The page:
Update (1300ET): With little to no progress being made, Boris Johnson says there is a "strong possibility" that a post-Brexit trade deal with the EU probably won't happen.
"There’s now the strong possibility we will have a solution that’s much more like an Australian relationship with the EU than a Canadian relationship with the EU," BoJo said.
He added that "now is the time" for businesses and the public to prepare for that outcome, although negotiators would continue talks. He added that negotiations were "not yet there at all."
The pound tumbled on the news as the odds of a last-minute breakthrough dimmed.
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As we await the next round of last-minute talks involving Boris Johnson and European Commission head Ursula von der Leyen, markets are expressing an as-yet-unseen level of anxiety.
Looking at the GBPUSD futures curve, it looks like investors are finally pricing in near-term risk that the UK will crash out of the EU without a deal.
European Commission proposes contingency measures ensuring basic reciprocal air and road connectivity between the EU and the U.K., as well as allowing for the possibility of reciprocal fishing access by EU and U.K. vessels to each other’s waters after Dec. 31, according to statement.
Now, it looks like both Brussels and London are battening down the hatches, as the chances of a deal wane. The EU is threatening to revoke various safety certificates for products that could create serious disruptions in trade as the UK retaliates as well.
It all started weeks ago when Brussels said it might not allow reciprocity for UK financial services - trading, clearing etc. - a move that Europe hopes would help force London to return to the table.
As BoJo ventures back to the Continent for last minute negotiations, Brussels has published emergency plans to keep planes flying, trucks moving and prevent other chaos in the event that trade talks fail. HMG and Brussels have warned osignificant uncertainty" over the fate of the Brexit negotiations.
The Commission adopted the proposals on Thursday, ensuring that Britain falling over the Brexit cliff won't disrupt air travel between their normal routes between the EU and UK and that hauliers could continue to cross the English Channel after Britain leaves the single market on January 1.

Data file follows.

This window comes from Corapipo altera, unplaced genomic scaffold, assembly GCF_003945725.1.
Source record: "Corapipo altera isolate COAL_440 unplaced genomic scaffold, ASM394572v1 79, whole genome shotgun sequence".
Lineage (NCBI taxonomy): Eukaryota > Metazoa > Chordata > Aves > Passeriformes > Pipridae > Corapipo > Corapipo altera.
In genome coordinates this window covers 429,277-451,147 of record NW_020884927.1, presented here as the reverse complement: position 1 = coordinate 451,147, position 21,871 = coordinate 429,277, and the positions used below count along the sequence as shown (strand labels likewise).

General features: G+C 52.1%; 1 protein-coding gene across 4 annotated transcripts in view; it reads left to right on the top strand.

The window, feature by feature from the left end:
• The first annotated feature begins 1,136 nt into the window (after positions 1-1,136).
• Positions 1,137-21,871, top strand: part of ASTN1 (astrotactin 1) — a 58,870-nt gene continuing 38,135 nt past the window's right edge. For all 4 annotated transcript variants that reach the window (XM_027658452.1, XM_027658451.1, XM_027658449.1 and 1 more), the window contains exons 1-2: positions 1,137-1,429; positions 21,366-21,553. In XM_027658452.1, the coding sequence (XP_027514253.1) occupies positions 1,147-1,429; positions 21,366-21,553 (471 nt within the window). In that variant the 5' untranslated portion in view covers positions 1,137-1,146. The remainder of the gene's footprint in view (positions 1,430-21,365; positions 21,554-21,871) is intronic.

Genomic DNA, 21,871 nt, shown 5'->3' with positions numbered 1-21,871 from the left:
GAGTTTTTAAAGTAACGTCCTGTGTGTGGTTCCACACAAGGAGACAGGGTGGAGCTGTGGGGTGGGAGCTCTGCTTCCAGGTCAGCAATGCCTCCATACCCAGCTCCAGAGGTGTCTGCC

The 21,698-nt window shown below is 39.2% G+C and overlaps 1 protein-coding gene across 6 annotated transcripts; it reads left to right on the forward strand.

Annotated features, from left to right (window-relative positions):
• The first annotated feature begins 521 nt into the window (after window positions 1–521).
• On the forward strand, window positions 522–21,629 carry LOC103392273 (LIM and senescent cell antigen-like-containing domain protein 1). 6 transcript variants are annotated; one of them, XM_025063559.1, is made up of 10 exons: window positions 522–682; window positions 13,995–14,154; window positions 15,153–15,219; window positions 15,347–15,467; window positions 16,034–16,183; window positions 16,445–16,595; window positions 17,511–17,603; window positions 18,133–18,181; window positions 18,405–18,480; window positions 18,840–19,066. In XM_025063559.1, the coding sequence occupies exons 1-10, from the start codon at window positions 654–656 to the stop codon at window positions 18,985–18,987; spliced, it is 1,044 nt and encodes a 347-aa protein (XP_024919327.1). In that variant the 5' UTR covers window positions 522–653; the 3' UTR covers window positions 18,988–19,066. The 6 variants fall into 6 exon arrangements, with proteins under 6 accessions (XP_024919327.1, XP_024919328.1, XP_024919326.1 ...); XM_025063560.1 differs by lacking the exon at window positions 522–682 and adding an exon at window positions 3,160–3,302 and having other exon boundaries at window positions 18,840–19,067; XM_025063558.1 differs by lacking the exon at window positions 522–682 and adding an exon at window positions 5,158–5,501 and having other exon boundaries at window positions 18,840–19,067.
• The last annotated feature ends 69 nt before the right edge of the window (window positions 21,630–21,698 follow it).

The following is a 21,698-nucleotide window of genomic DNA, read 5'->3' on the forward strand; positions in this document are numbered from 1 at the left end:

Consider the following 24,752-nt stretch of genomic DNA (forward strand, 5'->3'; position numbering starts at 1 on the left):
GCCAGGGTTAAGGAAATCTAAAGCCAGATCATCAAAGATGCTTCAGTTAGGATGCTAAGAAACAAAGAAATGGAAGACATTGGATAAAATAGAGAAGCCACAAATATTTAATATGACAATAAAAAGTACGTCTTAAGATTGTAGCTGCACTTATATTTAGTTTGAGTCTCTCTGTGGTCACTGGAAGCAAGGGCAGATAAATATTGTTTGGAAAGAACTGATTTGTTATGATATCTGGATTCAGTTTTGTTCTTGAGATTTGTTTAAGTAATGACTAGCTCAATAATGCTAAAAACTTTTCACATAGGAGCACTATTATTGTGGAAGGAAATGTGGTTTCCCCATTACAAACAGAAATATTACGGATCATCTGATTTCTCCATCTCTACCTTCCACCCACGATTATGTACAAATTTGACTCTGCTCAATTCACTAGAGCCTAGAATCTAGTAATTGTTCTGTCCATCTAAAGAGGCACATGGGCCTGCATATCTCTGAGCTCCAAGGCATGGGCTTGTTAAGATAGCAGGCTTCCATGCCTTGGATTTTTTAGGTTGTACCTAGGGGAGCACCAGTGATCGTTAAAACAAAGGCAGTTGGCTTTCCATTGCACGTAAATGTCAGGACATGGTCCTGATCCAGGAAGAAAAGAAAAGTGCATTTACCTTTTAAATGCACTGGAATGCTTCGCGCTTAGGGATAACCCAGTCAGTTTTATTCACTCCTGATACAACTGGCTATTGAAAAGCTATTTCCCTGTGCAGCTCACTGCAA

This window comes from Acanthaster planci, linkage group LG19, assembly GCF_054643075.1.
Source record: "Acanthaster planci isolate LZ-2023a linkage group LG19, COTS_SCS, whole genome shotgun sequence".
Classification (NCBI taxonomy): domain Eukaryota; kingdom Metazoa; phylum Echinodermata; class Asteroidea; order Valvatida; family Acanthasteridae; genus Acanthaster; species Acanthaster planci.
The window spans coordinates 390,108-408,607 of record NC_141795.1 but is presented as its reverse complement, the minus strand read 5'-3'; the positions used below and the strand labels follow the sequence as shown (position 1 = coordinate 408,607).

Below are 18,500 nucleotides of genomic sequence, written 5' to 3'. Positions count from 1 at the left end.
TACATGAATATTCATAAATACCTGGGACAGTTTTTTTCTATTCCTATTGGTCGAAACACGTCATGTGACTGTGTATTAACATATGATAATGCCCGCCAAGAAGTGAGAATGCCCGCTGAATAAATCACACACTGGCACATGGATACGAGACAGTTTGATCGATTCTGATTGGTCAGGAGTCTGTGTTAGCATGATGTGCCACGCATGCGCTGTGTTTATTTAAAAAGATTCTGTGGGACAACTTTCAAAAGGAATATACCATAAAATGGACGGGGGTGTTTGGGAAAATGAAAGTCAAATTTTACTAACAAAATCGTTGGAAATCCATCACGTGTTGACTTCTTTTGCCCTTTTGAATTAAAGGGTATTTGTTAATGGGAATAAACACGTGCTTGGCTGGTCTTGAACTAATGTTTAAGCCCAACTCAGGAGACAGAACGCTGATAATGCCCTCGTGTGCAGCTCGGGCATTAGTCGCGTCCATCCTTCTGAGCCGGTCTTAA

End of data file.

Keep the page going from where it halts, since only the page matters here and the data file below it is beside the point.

"While the commission will continue to do its utmost to reach a mutually beneficial agreement with the UK, there is now significant uncertainty whether a deal will be in place on 1 January 2021,” a EU executive said in a statement.
Many feared that publishing these contingency plans could weaken the EU's negotiating position, but Brussels insisted that it was doing the bare minimum required to prevent a serious economic disruption that would weaken both the UK and the EU European citizens and businesses. The aim, it said, was to “provide a transitory solution, while negotiations on a future partnership continue, and not look to mitigate the negative impacts of Brexit in a sustained manner”.
The UK has also imposed its own "reciprocal" measures that the EU will need to accept t
These measures mostly deal with areas where there is no "international fallback solution" to prevent chaos should Britain crash out of the single-market/customs union without any kind of contingency plan in place to prevent the inevitable chaos that night ensue. For example, failure to put in place a stopgap system for road hauliers "would create unmanageable disruptions and pose a serious threat to EU interests." This could be particularly problematic as the UK scrambles to compensate for its conspicuously high death toll by getting a jump on vaccinations.